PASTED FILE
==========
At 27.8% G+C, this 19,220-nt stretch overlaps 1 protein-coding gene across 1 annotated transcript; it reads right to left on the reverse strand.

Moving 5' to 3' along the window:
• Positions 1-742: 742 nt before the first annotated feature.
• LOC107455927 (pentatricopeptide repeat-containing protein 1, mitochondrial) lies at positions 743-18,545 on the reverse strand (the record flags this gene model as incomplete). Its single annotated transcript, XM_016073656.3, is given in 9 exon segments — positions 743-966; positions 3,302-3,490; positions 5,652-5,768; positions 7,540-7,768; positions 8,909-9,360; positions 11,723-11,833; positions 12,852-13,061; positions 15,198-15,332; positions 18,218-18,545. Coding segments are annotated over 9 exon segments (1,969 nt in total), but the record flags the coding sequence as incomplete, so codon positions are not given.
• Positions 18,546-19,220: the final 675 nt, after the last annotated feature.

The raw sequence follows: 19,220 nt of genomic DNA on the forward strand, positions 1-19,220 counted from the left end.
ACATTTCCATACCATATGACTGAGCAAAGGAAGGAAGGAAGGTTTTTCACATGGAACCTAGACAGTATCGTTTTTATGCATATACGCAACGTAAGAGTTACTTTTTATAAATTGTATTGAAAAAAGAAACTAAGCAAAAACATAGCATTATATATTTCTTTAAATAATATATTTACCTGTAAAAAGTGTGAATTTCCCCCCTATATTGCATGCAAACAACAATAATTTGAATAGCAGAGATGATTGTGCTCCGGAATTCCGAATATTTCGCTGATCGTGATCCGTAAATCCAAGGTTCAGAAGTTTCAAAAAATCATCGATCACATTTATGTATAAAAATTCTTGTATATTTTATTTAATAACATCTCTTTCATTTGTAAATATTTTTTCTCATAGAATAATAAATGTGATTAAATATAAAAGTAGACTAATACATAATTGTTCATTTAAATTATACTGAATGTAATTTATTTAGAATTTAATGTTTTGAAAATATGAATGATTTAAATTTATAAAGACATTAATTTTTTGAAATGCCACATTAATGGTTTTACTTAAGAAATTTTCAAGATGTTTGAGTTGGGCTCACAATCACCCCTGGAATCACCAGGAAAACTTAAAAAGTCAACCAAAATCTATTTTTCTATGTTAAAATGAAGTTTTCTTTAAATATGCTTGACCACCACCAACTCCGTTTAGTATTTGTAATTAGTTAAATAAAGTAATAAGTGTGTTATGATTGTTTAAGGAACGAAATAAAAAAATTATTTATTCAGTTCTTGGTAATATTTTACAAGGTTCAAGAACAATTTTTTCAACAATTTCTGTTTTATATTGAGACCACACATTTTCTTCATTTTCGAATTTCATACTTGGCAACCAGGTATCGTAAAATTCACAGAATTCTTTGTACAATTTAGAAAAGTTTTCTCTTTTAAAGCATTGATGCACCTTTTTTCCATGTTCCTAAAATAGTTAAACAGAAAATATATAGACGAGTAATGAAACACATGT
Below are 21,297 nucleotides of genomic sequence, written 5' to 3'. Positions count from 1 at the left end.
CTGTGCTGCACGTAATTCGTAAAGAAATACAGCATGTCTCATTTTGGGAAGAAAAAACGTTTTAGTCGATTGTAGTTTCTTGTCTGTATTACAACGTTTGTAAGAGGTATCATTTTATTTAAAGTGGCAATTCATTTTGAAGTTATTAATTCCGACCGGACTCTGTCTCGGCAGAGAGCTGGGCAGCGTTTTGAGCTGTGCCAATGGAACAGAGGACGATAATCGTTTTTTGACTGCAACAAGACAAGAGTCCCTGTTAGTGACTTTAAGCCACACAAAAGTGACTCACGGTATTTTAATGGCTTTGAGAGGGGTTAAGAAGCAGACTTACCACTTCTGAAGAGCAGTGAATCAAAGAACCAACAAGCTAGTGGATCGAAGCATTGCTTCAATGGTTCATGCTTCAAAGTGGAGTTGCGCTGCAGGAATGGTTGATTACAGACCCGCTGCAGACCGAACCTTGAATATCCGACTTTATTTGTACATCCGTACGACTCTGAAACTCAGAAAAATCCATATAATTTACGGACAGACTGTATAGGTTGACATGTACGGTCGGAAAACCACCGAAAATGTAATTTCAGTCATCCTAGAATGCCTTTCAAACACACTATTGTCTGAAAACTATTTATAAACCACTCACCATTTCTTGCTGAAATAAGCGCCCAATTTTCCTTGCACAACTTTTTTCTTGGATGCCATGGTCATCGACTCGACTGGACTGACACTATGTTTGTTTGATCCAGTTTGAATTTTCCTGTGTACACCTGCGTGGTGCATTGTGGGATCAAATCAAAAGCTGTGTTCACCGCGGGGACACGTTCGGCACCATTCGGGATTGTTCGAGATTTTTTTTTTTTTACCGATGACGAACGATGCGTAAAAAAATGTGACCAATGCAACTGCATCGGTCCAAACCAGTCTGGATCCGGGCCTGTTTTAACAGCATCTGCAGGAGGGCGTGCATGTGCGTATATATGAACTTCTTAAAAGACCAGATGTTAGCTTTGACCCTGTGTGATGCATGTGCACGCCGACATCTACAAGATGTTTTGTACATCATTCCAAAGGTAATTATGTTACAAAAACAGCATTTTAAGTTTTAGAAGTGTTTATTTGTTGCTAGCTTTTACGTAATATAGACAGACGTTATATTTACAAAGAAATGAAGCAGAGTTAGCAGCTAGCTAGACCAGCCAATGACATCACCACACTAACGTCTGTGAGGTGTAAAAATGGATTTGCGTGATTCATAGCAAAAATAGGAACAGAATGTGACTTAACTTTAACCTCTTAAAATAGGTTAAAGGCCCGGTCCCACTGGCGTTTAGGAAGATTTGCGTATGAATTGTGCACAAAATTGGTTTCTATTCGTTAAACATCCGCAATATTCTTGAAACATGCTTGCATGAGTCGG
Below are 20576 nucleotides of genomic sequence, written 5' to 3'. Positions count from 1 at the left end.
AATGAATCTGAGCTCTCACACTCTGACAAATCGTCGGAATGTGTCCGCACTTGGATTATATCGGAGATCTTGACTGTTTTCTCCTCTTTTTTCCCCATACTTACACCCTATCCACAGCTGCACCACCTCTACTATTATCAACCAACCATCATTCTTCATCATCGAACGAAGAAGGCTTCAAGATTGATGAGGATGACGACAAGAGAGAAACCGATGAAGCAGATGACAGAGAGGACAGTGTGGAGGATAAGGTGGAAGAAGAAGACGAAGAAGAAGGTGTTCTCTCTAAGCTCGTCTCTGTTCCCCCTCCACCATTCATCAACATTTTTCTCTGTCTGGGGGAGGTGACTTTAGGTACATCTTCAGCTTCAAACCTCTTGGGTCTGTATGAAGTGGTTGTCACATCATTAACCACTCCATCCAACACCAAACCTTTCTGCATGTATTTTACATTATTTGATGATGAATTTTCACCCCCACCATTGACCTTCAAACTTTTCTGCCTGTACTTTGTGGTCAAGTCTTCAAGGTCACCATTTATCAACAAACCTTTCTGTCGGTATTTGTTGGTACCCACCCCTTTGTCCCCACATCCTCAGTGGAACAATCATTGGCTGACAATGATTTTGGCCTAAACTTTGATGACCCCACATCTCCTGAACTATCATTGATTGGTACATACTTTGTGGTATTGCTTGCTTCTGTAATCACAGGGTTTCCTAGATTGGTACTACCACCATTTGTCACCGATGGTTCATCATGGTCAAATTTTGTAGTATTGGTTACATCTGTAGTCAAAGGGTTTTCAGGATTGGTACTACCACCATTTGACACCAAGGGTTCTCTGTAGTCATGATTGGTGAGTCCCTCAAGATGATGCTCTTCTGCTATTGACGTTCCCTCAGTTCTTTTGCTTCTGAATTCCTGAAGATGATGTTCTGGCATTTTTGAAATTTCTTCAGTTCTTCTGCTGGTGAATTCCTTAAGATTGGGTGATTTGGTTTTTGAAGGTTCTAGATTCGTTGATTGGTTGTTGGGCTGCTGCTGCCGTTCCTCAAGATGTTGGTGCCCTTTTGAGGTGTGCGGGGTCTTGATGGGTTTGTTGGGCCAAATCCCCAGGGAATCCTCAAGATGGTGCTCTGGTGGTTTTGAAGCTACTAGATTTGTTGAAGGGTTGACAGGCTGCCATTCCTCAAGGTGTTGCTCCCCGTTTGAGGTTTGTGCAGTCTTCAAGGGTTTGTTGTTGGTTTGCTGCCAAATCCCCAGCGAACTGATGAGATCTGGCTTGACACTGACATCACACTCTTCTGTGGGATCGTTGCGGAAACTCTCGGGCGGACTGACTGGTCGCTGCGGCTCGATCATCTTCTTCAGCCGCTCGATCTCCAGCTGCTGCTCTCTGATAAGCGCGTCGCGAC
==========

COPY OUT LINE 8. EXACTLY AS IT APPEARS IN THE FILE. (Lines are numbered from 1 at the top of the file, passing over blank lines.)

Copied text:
Below are 21,297 nucleotides of genomic sequence, written 5' to 3'. Positions count from 1 at the left end.